According to the UN: "When a territory withdraws 25 per cent or more of its renewable freshwater resources it is said to be ‘water-stressed’." Globally in 2018, just 18.4 percent of total renewable freshwater resources were being withdrawn. Regionally though, there are already places experiencing serious issues. Northern Africa has critical water stress levels, while Central and Southern Asia were classed as having high water stress. On the other end of the scale, 31 percent of the global population remained at the “no stress” level.
As projections from the World Resources Institute for 2040 show though, the problem is only due to become more widespread. Reporting by the Economist Intelligence Unit states: "Quickening urbanization, population growth, climate change and economic development are placing pressure on water systems.".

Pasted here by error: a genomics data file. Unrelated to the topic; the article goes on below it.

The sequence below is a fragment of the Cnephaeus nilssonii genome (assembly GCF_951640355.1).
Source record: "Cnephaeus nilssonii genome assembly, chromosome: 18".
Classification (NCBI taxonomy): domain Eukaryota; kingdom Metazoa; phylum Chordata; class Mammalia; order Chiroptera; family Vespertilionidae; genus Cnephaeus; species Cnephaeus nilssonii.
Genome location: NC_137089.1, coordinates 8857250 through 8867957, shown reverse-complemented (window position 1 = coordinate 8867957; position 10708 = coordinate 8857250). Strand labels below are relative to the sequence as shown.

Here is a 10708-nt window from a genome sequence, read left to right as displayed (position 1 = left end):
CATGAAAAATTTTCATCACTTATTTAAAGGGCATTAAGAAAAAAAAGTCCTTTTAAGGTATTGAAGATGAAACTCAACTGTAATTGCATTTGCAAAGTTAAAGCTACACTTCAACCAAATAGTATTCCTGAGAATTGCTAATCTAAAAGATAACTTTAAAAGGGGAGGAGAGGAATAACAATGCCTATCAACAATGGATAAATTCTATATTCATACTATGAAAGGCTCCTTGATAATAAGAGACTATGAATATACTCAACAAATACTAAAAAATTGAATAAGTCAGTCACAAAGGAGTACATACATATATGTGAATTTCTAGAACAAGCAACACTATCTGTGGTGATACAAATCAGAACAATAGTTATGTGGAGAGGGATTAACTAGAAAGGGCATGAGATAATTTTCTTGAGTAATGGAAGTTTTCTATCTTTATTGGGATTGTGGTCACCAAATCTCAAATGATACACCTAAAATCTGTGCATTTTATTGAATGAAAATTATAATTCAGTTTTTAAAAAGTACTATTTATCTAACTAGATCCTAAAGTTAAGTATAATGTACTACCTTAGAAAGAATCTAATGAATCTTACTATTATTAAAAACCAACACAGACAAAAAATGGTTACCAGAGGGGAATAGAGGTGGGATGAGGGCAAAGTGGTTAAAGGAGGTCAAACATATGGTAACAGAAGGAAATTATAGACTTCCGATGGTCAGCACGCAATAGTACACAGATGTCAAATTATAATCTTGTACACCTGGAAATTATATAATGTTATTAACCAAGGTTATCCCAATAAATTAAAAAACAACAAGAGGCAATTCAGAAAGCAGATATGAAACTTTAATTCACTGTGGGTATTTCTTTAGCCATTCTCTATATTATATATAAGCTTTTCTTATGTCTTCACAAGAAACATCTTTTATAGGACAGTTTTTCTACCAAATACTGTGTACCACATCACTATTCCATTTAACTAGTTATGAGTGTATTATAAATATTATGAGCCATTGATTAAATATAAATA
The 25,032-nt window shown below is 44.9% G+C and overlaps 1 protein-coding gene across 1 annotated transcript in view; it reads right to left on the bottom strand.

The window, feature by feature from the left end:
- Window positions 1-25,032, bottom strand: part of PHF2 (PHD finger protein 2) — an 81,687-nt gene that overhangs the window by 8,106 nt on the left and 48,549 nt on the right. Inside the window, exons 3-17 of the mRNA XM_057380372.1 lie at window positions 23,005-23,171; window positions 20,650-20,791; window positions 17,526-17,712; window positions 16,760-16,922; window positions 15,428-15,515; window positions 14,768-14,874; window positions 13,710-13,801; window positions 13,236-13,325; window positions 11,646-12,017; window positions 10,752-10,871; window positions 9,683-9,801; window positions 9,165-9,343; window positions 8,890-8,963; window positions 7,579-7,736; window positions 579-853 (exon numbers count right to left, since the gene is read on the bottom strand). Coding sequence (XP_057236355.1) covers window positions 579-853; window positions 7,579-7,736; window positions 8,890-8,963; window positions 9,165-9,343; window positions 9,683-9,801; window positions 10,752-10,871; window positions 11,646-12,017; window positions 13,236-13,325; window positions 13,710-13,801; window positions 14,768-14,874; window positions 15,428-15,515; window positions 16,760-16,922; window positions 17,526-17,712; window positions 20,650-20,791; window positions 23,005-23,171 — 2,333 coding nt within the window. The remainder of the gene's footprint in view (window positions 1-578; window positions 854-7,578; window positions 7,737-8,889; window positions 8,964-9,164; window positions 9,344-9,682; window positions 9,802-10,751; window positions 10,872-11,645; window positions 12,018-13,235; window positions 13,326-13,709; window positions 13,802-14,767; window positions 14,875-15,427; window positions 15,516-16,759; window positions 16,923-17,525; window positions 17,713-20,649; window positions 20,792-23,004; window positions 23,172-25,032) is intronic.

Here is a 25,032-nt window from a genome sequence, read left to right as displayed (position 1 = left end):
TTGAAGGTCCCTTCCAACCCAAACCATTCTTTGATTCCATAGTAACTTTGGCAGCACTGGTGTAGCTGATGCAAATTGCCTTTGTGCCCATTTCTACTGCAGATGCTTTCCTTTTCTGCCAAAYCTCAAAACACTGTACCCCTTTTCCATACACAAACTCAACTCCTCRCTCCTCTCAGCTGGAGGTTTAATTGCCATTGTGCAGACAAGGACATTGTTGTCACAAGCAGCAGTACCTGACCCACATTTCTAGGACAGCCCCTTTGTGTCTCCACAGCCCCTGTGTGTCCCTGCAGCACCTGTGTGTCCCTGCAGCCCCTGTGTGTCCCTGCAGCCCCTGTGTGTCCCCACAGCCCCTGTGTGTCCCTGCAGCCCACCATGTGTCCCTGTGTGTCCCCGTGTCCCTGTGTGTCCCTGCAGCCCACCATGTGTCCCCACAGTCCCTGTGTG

According to the outlook, 44 countries face either “extremely high” or “high” water-stress levels by 2040. As warned in the Economist's report: "At the same time, rising sea levels place a growing number of geographies, particularly in East and South-east Asia, at a higher risk of flooding, which can overwhelm sanitation systems and pollute drinkable water sources".